Our Recent Research Areas Include:
I. Algorithms and tools
While next-generation sequencing (NGS) has become the primary technology for discovering gene fusions, we are still faced with the challenge of ensuring that causative mutations are not missed while minimizing false positives. Currently, there are many computational tools that predict structural variations (SV) and gene fusions using whole genome (WGS) and transcriptome sequencing (RNA-seq) data separately. However, as both WGS and RNA-seq have their limitations when used independently, we hypothesize that the orthogonal validation from integrating both data could generate a sensitive and specific approach for detecting high-confidence gene fusion predictions. Fortunately, decreasing NGS costs have resulted in a growing quantity of patients with both data available. Therefore, we developed a gene fusion discovery tool, INTEGRATE, that leverages both RNA-seq and WGS data to reconstruct gene fusion junctions and genomic breakpoints by split-read mapping. To evaluate INTEGRATE, we compared it with eight additional gene fusion discovery tools using the well-characterized breast cell line HCC1395 and peripheral blood lymphocytes derived from the same patient (HCC1395BL). The predictions subsequently underwent a targeted validation leading to the discovery of 131 novel fusions in addition to the seven previously reported fusions. Overall, INTEGRATE only missed six out of the 138 validated fusions and had the highest accuracy of the nine tools evaluated. Additionally, we applied INTEGRATE to 62 breast cancer patients from The Cancer Genome Atlas (TCGA) and found multiple recurrent gene fusions including a subset involving estrogen receptor. Taken together, INTEGRATE is a highly sensitive and accurate tool that is freely available for academic use.
Accurate HPV genotyping is crucial in facilitating epidemiology studies, vaccine trials, and HPV-related cancer research. Contemporary HPV genotyping assays only detect < 25% of all known HPV genotypes and are not accurate for low-risk or mixed HPV genotypes. Current genomic HPV genotyping algorithms use a simple read-alignment and filtering strategy that has difficulty handling repeats and homology sequences. Therefore, we have developed an optimized expectation–maximization algorithm, designated HPV-EM, to address the ambiguities caused by repetitive sequencing reads. HPV-EM achieved 97–100% accuracy when benchmarked using cell line data and TCGA cervical cancer data. We also validated HPV-EM using DNA tiling data on an institutional cervical cancer cohort (96.5% accuracy). Using HPV-EM, we demonstrated HPV genotypic differences in recurrence and patient outcomes in cervical and head and neck cancers.
More algorithms and tools:
II. Applications of gene fusions and structural variations
ESR1 gene fusions promote endocrine therapy resistant cell proliferation and metastasis.
III. HPV-related cancer biology, metabolism, and radiogenomics
Approaches using a single type of data have been applied to classify human tumors. Here we integrate imaging features and transcriptomic data using a prospectively collected tumor bank. We demonstrate that increased maximum standardized uptake value on pretreatment 18F-fluorodeoxyglucose-positron emission tomography correlates with epithelial-to-mesenchymal transition (EMT) gene expression. We derived and validated 3 major molecular groups, namely squamous epithelial, squamous mesenchymal, and adenocarcinoma, using prospectively collected institutional (n = 67) and publicly available (n = 304) data sets. Patients with tumors of the squamous mesenchymal subtype showed inferior survival outcomes compared with the other 2 molecular groups. High mesenchymal gene expression in cervical cancer cells positively correlated with the capacity to form spheroids and with resistance to radiation. CaSki organoids were radiation-resistant but sensitive to the glycolysis inhibitor, 2-DG. These experiments provide a strategy for response prediction by integrating large data sets, and highlight the potential for metabolic therapy to influence EMT phenotypes in cervical cancer.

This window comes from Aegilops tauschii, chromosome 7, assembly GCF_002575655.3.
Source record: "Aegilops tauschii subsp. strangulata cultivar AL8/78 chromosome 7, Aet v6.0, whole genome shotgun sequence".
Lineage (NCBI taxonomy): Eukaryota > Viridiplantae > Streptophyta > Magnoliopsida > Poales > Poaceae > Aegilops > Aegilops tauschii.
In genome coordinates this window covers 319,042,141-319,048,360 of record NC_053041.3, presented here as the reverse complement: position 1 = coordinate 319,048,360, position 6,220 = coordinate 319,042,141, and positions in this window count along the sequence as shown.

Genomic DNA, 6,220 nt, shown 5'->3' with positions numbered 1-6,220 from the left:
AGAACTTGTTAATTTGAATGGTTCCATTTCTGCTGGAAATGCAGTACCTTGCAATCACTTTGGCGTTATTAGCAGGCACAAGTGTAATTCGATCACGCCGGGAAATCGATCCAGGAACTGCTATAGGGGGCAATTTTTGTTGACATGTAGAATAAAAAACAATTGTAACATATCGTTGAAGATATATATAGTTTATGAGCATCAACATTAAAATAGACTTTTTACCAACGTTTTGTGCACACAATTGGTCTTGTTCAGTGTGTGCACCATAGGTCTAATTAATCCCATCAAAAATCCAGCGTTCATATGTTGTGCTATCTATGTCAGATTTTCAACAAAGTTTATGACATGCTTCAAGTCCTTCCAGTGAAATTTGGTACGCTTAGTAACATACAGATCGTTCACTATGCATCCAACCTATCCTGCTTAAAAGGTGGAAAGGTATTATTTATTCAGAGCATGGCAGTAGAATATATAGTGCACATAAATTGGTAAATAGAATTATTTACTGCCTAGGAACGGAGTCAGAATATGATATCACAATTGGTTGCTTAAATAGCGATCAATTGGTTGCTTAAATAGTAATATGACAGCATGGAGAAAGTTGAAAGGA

From QuadShot News: A hot mes | Zhang, J Clin Invest 2021
More on cervical cancer biology, metabolism, and radiogenomics:
HPV and CRT (JCI Insight 2021); SUVmax and Macrophage (Clinical Cancer Research 2021); Glutaminase Inhibitors (Molecular Cancer Therapeutics 2020); Neutrophils (PNAS 2019); SUVmax/Radiogenomics (ASTRO 2018)
IV. Non-coding RNAs
Featured in: RNA Biology Blog
Multi-institutional Analysis Shows that Low PCAT-14 Expression Associates with Poor Outcomes in Prostate Cancer
More on non-coding RNA:
V. Population genetics and cancer evolution
VI. Cancers, immunology, radiation therapy, and other clinical applications
Cervical cancer (JCI Insight 2021; Clinical Cancer Research 2021; Journal of Clinical Investigation 2021; Molecular Cancer Therapeutics 2020; Scientific Reports 2020 ; PNAS 2019; ASTRO 2018) Breast cancer (Cell Reports 2018; Genome Research 2016; Cell Reports 2013) Prostate Cancer (Journal for ImmunoTherapy of Cancer 2020; Cell 2018; Bioinformatics 2017; Scientific Reports 2017; European Urology 2017; The Journal of Molecular Diagnostics 2014) Colorectal cancer (Science Advances 2020) Head and neck cancer (Scientific Reports 2020) Leukemia (Experimental Hematology 2017; Experimental Hematology 2016) Lung cancer (The Journal of Molecular Diagnostics 2014) mFL-HCC (Annals of Oncology 2016) Immunology (Journal for ImmunoTherapy of Cancer 2020; Bioinformatics 2017)
VII. Machine learning and deep learning
Tumor Evolution (Science Advances 2020); SVM in SV (PLoS One 2014); Synchronization Detection (BMC Genomics 2013); Probabilistic method (BMC Genomics 2013); Logic Regression (ISCABS 2011); Haplotype Inference (PSB 2011)
ML and DL is one of our lab’s most current research focuses. Please refer to News for ongoing grants and projects.
Please also refer to the full list of publications.